It is fun to get lost in, but the GB can start to feel oppressive after a while: I found I preferred the Spice Market (or Egyptian Bazaar) in Eminonu.

    Thanks for bringing back great memories and for the Arasta tip... will look for it if/when I make it back.

    Wonderful No Smoking sign vs. Ashtray juxtaposition, too.
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    Registered User jannilee's Avatar
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    I didn't even have to group them. They were sitting that way on the table!

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    Turkey is such an amazing place--we spent a month there a couple of years ago and I've been dying to go back ever since. Best Roman ruins in the world, fantastic food, and traveling there is so reasonably priced compared to most of Europe.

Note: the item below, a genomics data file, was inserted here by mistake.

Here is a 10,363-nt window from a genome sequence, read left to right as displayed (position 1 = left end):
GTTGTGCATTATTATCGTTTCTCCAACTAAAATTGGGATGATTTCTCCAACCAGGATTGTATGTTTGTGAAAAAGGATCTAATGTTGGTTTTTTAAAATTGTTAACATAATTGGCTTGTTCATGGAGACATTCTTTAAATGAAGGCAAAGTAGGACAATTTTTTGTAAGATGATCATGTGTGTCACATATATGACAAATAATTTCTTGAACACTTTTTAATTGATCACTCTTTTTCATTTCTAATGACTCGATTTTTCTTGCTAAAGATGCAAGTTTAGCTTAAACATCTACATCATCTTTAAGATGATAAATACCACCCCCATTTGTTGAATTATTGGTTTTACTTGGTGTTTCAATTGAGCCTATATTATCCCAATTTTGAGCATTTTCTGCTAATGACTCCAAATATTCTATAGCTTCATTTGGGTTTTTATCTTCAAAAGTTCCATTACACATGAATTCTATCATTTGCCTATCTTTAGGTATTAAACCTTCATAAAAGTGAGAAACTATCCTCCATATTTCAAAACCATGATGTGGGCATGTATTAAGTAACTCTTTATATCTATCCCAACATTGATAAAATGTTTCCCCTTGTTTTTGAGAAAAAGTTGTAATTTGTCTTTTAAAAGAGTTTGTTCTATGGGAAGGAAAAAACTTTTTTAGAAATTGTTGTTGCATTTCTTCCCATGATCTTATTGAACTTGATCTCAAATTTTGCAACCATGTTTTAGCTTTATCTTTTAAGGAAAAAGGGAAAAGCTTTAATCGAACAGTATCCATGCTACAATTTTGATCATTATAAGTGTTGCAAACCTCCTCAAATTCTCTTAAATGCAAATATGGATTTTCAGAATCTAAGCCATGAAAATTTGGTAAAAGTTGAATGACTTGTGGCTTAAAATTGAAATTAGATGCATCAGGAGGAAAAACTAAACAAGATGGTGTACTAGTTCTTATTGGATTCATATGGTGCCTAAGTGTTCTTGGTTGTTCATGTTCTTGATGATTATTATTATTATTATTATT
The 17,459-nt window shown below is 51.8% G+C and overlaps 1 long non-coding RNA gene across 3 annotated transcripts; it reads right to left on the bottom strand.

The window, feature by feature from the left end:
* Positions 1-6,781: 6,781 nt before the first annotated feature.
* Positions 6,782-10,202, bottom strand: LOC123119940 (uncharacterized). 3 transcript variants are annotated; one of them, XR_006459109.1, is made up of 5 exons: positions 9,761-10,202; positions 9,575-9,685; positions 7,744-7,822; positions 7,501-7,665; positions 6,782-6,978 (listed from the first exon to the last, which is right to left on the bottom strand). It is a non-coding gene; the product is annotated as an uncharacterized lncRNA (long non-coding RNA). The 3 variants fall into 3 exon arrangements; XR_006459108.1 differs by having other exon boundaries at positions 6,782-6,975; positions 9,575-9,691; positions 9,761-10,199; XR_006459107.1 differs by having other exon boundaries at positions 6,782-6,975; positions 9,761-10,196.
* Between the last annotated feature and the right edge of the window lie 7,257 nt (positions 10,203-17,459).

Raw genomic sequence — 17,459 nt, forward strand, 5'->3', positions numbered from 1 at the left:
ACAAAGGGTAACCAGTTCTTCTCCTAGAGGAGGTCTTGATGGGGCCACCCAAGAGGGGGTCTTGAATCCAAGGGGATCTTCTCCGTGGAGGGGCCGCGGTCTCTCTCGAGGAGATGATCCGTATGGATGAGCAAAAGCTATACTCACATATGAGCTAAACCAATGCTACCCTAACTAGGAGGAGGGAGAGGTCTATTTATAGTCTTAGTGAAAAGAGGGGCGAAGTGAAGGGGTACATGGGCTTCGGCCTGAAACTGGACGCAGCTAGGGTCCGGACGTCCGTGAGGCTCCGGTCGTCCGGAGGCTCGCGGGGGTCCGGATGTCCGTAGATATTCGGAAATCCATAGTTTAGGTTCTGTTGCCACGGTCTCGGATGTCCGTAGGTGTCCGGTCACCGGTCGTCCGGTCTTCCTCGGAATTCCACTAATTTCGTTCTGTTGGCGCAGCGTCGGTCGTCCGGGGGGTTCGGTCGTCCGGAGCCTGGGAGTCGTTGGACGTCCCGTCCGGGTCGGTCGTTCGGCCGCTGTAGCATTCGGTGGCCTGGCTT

The smoking thing, though, is hard to deal with in some parts of the world, including Turkey. I was on a train once in Poland in a non-smoking car--two of our compartment-mates casually lit up and simply stood by the open window of the compartment! (I think Polish trains have gone all no-smoking nowadays, but as to the interpretation of what 'no smoking' means, well, that's likely still a work in progress.) China has historically been one of the worst places for smoking in public places, though it is slowly changing. I see more and more 'no smoking' signs in Chinese urban areas, though not in small towns yet. I've become a lot more sensitive to smoke in recent years and find it hard to believe we ever allowed smoking in places like airplanes, restaurants, and even doctor's offices! Here's hoping that the world becomes more and more smoke-free for everyone's sakes